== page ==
I was diagnosed with Parkinson’s disease at age 69. My life prior had been very full, challenging, and worthwhile. I grew up in a small town in New Jersey. After graduating high school, I had an opportunity to join the US Cadet Nurse Corps during WWII. I graduated from the Jersey City Medical Center School of Nursing as a registered nurse in 1948; married in 1950 and after a few years I stopped working and began raising a family. . .one boy and three girls. I was busy.
My husband had graduated from Seton Hall University and as an accountant with a lot of drive moved often up the corporate ladder. This meant quite a few moves from one state to another, renting houses building houses, selling houses, whatever was required to keep the family running smoothly.
We finally settled in Shelton, CT and lived there for forty years. We became active in the Huntington Historical Society, making friends and helping to raise funds for moving and restoring an historic house. At the same time, we became active at the Catholic Church and schools where our children attended. Life was good. But there was an undercurrent.
We had a mentally ill daughter. Her actions caused us great stress until she was finally diagnosed as schizophrenic and, at least we knew what we were dealing with. We joined NAMI, the National Alliance for the Mentally Ill and became very active advocates for the mentally ill. (Founding Bridge House, a psychosocial rehabilitation center, in Bridgeport, CT.)
Once our youngest child went off to college and I finally had time on my hands, rather than return to nursing after so many years, I took a job in retail and worked in retail until my Parkinson’s symptoms began. The symptoms began with a slight tremor on my left side. My husband had become a deacon in the church and visited nursing homes frequently.
One day he commented that I appeared to walk like the Parkinson’s patients he had seen and suggested I check with our family doctor. The doctor diagnosed it quickly. He said, “It is a degenerative disease, no cure and the medicines don’t work very well!” He sent me to a neurologist for a second opinion which was the same as his.
How could this be happening to me? I was the healthy strong one who took care of everyone else? Now, folks watched me for fear I would fall. How could this happen to me? I always lived right. I never smoked or drank. I watched my diet and exercised. I tried to do everything right? Again, how could this happen to me? There are no answers.
Eventually, I retired from my job and found an excellent neurologist at Yale who began treating me with Mirapex about five years after my diagnosis. I had resisted medication until one day when my feet seemed to stick to the floor! Fortunately the medication helped and life went on quite normally. Some years later, one of our daughters moved her family to North Carolina and encouraged us to follow. She said she would take care of us as we grew old, so we did.
The decision turned out to be an excellent one. We bought a new ranch house which is easier to care for and created a garden at the back of the property with a delightful bird sanctuary. We call it “our Camelot.”
I have now tolerated Parkinson’s disease for fifteen years and am treated at Duke University. I have reached a resignation about my symptoms, which keep changing as time moves on. I am still uncomfortable with the attention these symptoms cause, but control my feelings remembering that I cannot change other people…only myself. I try not to dwell on what others may be thinking.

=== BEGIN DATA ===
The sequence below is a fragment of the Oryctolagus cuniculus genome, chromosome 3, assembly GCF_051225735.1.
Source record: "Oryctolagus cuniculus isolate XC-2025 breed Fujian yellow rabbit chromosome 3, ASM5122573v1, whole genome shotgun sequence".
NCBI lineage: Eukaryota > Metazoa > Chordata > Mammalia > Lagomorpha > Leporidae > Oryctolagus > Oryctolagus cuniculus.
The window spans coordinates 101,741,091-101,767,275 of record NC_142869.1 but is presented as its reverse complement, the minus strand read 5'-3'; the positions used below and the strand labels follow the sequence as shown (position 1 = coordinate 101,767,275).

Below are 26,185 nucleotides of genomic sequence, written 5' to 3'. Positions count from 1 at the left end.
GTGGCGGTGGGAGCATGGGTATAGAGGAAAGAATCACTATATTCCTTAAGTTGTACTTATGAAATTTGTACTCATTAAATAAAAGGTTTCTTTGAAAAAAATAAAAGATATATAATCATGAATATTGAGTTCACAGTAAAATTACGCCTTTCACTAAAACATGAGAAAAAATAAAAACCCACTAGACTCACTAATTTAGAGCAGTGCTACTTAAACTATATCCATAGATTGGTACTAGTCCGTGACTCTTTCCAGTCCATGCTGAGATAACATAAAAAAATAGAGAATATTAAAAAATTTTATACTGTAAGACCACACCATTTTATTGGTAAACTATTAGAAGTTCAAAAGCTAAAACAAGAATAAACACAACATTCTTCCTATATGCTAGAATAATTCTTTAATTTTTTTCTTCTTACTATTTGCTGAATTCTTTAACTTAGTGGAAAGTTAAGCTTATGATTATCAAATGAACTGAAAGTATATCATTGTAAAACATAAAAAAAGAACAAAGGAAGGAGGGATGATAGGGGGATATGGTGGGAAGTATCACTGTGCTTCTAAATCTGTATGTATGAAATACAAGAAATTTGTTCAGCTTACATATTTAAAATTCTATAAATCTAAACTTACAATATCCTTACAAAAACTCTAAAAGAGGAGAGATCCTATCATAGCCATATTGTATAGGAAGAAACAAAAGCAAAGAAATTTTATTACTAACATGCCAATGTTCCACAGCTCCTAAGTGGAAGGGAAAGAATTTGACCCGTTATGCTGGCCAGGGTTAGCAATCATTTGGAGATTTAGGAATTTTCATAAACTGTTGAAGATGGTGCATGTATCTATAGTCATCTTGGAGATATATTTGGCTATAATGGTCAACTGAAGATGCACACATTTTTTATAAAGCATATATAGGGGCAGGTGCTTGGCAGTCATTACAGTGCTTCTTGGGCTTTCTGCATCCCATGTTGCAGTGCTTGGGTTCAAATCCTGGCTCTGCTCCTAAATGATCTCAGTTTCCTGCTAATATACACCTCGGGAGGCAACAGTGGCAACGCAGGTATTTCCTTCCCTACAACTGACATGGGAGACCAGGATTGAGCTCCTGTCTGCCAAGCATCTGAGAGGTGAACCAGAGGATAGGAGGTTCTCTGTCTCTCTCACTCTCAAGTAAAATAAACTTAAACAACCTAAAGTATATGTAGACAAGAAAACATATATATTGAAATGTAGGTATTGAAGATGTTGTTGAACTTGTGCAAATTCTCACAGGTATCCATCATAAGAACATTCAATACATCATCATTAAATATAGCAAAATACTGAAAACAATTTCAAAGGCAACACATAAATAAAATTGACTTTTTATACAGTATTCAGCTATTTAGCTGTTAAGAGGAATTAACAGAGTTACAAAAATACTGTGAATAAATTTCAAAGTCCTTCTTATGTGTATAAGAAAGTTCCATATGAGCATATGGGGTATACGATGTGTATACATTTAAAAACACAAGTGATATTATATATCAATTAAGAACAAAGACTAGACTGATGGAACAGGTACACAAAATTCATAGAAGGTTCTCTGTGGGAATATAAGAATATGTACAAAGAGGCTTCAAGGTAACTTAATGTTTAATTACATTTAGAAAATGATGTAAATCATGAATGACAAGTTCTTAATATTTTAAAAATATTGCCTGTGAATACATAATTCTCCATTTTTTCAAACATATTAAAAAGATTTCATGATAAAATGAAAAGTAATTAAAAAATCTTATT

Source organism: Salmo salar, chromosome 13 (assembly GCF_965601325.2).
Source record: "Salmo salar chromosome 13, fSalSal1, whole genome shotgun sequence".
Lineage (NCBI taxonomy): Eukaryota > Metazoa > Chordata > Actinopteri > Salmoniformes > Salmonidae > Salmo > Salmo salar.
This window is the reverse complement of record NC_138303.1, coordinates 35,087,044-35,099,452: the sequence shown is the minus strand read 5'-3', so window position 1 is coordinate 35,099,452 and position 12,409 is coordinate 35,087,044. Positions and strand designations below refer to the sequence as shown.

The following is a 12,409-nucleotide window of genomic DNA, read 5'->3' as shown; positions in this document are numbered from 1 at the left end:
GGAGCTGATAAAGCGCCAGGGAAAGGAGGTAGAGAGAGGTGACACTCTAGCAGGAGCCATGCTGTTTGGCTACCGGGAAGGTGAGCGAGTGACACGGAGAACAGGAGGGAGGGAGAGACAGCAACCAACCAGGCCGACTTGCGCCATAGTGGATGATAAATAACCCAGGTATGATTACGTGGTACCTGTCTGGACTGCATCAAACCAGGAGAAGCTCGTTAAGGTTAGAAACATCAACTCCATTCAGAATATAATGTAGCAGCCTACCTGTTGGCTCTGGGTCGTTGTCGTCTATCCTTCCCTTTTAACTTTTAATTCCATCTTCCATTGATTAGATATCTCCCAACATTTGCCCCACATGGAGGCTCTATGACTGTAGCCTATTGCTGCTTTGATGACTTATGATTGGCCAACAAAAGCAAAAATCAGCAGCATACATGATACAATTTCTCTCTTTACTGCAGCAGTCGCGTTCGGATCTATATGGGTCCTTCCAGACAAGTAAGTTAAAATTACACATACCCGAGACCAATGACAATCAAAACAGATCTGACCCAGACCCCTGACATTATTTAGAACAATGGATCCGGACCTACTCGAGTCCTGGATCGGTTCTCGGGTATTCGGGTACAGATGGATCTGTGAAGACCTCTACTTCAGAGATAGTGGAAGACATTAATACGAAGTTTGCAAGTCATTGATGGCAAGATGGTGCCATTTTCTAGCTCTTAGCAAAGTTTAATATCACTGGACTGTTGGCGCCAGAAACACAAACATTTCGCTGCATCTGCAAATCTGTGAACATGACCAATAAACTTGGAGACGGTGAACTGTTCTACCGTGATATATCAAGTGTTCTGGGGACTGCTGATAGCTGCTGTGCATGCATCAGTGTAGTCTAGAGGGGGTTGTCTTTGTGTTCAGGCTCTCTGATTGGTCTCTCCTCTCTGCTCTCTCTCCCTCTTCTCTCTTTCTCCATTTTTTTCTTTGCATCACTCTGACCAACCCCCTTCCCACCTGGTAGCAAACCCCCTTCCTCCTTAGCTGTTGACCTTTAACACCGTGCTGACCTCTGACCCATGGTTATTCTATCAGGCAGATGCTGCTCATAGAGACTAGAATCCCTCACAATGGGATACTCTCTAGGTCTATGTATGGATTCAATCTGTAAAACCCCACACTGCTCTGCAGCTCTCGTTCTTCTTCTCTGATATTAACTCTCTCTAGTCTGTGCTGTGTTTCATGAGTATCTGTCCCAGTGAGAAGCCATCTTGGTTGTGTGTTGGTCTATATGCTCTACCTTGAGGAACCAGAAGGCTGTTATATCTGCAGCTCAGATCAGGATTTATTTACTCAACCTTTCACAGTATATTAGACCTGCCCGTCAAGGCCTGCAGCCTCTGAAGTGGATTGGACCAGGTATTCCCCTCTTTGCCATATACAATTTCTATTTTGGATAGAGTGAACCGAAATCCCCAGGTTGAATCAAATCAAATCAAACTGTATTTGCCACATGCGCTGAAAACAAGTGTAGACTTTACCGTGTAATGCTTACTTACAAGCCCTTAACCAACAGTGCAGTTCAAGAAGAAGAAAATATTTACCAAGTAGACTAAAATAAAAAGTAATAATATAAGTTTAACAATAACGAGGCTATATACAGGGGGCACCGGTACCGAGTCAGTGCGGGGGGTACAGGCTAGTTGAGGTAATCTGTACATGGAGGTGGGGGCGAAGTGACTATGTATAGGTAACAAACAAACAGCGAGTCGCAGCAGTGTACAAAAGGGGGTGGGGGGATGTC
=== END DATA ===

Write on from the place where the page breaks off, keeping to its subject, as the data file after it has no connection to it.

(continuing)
I find this is an illness one can live with for a long time. The trick is keeping a positive attitude along with keeping one’s mind busy with hobbies, etc. During the past four years, I have picked up an old hobby…oil painting. I have completed about fifty paintings during that time. I give them as gifts to family and friends and the activity helps me to forget my symptoms. I also love caring for my house, reading, gardening and 1000 piece jig saw puzzles.
Mirapex and Carbidopa-levo are the two drugs that work for me. All others have been disappointing due to side effects, especially the Neupro patch which caused heavy suicidal thoughts. Parcopa quickly caused my hair to fall out. I promptly stopped taking it and my hair is finally growing back. I don’t know what will happen if I build up a tolerance to my current meds.
At this stage, I have a lot of dyskenesias and rigidity in my back, but I keep moving and doing as much as I can. I have some trouble swallowing and loss of appetite which has led to weight loss. I have learned some swallowing techniques from a speech therapist, softened my diet and increased my calorie intake. So far, so good.
Otherwise, life is good with a loving husband and family giving me generous support. I feel as if my body is gradually going downhill, but the aging process is taking its toll too, I’m sure. I live in the moment…one day at a time.
“The longer I live, the more I realize the impact of attitude on life. Attitude to me is more important than facts. It is more important than the past, than education, than money, than circumstances, than failures, than successes, than what other people think or say or do. It is more important than appearance, giftedness, or skill. It will make or break a company…a church…a home. The remarkable thing is we have a choice every day regarding the attitude we will embrace for that day. We cannot change our past…we cannot change the fact that people will act in a certain way. We cannot change the inevitable.
The only thing we can do is play on the one string we have, and that is our attitude. I am convinced that life is 10% what happens to me and 90% how I react to it. And so it is with you…we are in charge of our attitude!”
Linda Maitan & Ron Friedman--9/9/96